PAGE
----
Editor’s note: It’s that time of the year for another great guest post from Melina Meza, author of the Art of Sequencing, on mindfully adjusting your daily ritual and yoga practice to honor seasonal change.
Winter Elements = Earth + Water
•Earth qualities: stable, rigid, grounding
•Water qualities: fluid, cooling, calming, graceful
Here we are again on the cusp of another winter. Are you ready? I hope so! In this blog and upcoming Seasonal Vinyasa Winter retreats in Mexico or Hawaii, I will be sharing numerous ways to drop deeper into your sadhana (path of practice) and awaken your own potential for self-healing and bliss.
The cold, dark, wet nature of winter makes it the easiest time of year for me to personally drop deeper into my sadhana. My winter practice includes more silence, longer meditations, focused home practice, change in my diet, and boundaries around my social life. If I’m going to bed early and saying “no” to excessive amounts of sugar, caffeine, and alcohol throughout the day, I find it’s easier to sleep and maintain a healthy immune system, avoid seasonal affective disorder and decrease the chances of putting on too much extra winter weight. Keep in mind that the more imbalanced you get at this part of the year, the harder it is to get back on track in the springtime. I highly recommend, over the next few months, discovering what inspires you to stay healthy this winter and make that part of your daily sadhana.
Since we are part of Nature, you too have the opportunity to be graceful and let the seasons flow without clinging or grasping. It’s natural to have preferences for certain seasons, times of year that resonate with your core elements and make us feel more like ourselves. And yet, developing equanimity and contentment with all seasons—regardless of dosha, or where you live—is essential to well-being. This is where the art of sequencing can be instrumental and serve of great benefit. Here are a few suggestions from my upcoming Art of Sequencing – Volume Two book, to start weaving into your morning winter ritual:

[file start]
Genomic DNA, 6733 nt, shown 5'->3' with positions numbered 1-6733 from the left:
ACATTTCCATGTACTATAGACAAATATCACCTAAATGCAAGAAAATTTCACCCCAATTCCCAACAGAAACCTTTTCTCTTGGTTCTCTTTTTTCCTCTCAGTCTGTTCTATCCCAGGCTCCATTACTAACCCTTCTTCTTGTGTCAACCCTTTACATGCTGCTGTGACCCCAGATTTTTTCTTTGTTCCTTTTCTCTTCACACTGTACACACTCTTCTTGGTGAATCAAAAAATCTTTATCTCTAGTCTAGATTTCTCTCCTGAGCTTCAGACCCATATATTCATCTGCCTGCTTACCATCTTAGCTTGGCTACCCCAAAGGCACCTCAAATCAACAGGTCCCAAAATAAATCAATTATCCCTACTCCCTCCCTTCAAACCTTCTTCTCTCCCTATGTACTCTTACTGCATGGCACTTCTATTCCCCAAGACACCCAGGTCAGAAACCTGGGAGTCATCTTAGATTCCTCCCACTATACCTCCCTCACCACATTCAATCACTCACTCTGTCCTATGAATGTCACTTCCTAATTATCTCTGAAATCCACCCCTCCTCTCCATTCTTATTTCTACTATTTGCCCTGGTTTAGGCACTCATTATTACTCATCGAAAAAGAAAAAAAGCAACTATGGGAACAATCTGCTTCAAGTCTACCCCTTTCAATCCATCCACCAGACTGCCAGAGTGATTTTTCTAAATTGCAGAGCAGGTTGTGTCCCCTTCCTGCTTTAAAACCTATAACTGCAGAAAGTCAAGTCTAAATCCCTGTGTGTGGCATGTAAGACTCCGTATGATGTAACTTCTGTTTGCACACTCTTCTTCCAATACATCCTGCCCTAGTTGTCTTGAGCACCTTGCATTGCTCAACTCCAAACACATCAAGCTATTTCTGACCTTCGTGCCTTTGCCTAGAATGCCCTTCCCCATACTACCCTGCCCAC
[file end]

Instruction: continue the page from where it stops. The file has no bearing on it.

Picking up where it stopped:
•Wake up at 6:00-7:00am (the yogic version of sleeping in) and greet the day with gratitude for another opportunity to celebrate life.
•Wash your face, brush your teeth, scrape your tongue, do a neti pot, and lubricate your nostrils with oil or ghee.
•Drink hot lemon water with a little sea salt in the morning to stimulate elimination.
•Meditate 5-30 minutes (on snow, candle flame in the cave of the heart, or image of the sun).
•Do your active, warming asanas, Sun Salutations, inversions, and balance poses to promote circulation, or go outside, or to the gym, for a 20 minutes (minimum) cardiovascular workout.
•Sit in front of a light box if you struggle with seasonal affective disorder (S.A.D.).
•Exfoliate your skin and improve circulation with a gentle dry brush rub before showering.
•Perform abhyanga, a full-body self-massage, which calms the nervous system and hydrates the skin. In the winter, apply sesame oil (leave the oil on for 10-30 minutes) and then take a hot shower, which will open your pores and allow the oil to be absorbed into your skin.
•Enjoy a warm breakfast in a quiet space.
Stay tuned for more ideas to grow your daily ritual next month.
Melina has been exploring the art and science of yoga and nutrition for over 16 years. She combines her knowledge of Hatha Yoga, Ayurveda, whole foods nutrition, and healthy lifestyle promotion into a unique style called Seasonal Vinyasa.
What is Seasonal Vinyasa – Yoga for the Seasons?
Seasonal Vinyasadescribes an artistic style of sequencing asana and seasonal daily rituals. The main inspiration for Seasonal Vinyasa comes from the Hatha Yoga and Ayurveda traditions, two complementary sciences that promote health in body, mind, and spirit. While inspiring the self-knowledge to adjust your day-to-day choices and align with what is occurring outside in nature, Seasonal Vinyasa emphasizes the teachings of the yogis—that there is no separation between humans and nature.
Art of Sequencing – Volume Two includes over 450 new asana photos, twenty four unique asana sequences for beginners, intermediate, or advanced students, a brief overview of yoga history, the stages of life, and a full section devoted to Seasonal Vinyasa classes and Ayurvedic routines.